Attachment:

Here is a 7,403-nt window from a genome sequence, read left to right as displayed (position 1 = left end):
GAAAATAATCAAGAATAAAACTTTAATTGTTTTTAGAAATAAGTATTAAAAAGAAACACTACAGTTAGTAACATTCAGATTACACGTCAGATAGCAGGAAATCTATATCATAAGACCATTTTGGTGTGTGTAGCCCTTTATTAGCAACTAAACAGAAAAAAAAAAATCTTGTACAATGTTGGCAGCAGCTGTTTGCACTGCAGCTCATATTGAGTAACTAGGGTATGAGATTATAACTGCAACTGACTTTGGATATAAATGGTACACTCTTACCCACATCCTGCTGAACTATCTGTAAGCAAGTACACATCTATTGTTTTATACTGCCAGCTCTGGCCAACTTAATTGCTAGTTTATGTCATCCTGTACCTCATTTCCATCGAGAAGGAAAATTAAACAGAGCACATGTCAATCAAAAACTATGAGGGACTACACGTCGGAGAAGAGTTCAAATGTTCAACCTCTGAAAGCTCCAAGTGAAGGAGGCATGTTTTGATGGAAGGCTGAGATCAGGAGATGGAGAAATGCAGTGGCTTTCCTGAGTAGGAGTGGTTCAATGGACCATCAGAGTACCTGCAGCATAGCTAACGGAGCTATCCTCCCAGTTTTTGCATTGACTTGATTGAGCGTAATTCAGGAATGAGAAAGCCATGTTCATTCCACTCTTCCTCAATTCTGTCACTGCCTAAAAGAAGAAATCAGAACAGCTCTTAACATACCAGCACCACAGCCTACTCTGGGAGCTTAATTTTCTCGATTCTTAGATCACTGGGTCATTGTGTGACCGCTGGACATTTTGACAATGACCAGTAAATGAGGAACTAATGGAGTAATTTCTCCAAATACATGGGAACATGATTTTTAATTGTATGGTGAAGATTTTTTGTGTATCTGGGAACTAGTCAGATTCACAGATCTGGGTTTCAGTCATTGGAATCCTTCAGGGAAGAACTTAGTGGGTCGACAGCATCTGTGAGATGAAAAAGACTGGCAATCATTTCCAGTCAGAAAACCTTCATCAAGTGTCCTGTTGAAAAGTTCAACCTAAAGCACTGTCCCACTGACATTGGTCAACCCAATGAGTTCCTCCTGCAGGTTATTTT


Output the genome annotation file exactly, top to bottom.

Here is a 7,403-nt window from a genome sequence, read left to right as displayed (position 1 = left end):
GAAAATAATCAAGAATAAAACTTTAATTGTTTTTAGAAATAAGTATTAAAAAGAAACACTACAGTTAGTAACATTCAGATTACACGTCAGATAGCAGGAAATCTATATCATAAGACCATTTTGGTGTGTGTAGCCCTTTATTAGCAACTAAACAGAAAAAAAAAAATCTTGTACAATGTTGGCAGCAGCTGTTTGCACTGCAGCTCATATTGAGTAACTAGGGTATGAGATTATAACTGCAACTGACTTTGGATATAAATGGTACACTCTTACCCACATCCTGCTGAACTATCTGTAAGCAAGTACACATCTATTGTTTTATACTGCCAGCTCTGGCCAACTTAATTGCTAGTTTATGTCATCCTGTACCTCATTTCCATCGAGAAGGAAAATTAAACAGAGCACATGTCAATCAAAAACTATGAGGGACTACACGTCGGAGAAGAGTTCAAATGTTCAACCTCTGAAAGCTCCAAGTGAAGGAGGCATGTTTTGATGGAAGGCTGAGATCAGGAGATGGAGAAATGCAGTGGCTTTCCTGAGTAGGAGTGGTTCAATGGACCATCAGAGTACCTGCAGCATAGCTAACGGAGCTATCCTCCCAGTTTTTGCATTGACTTGATTGAGCGTAATTCAGGAATGAGAAAGCCATGTTCATTCCACTCTTCCTCAATTCTGTCACTGCCTAAAAGAAGAAATCAGAACAGCTCTTAACATACCAGCACCACAGCCTACTCTGGGAGCTTAATTTTCTCGATTCTTAGATCACTGGGTCATTGTGTGACCGCTGGACATTTTGACAATGACCAGTAAATGAGGAACTAATGGAGTAATTTCTCCAAATACATGGGAACATGATTTTTAATTGTATGGTGAAGATTTTTTGTGTATCTGGGAACTAGTCAGATTCACAGATCTGGGTTTCAGTCATTGGAATCCTTCAGGGAAGAACTTAGTGGGTCGACAGCATCTGTGAGATGAAAAAGACTGGCAATCATTTCCAGTCAGAAAACCTTCATCAAGTGTCCTGTTGAAAAGTTCAACCTAAAGCACTGTCCCACTGACATTGGTCAACCCAATGAGTTCCTCCTGCAGGTTATTTT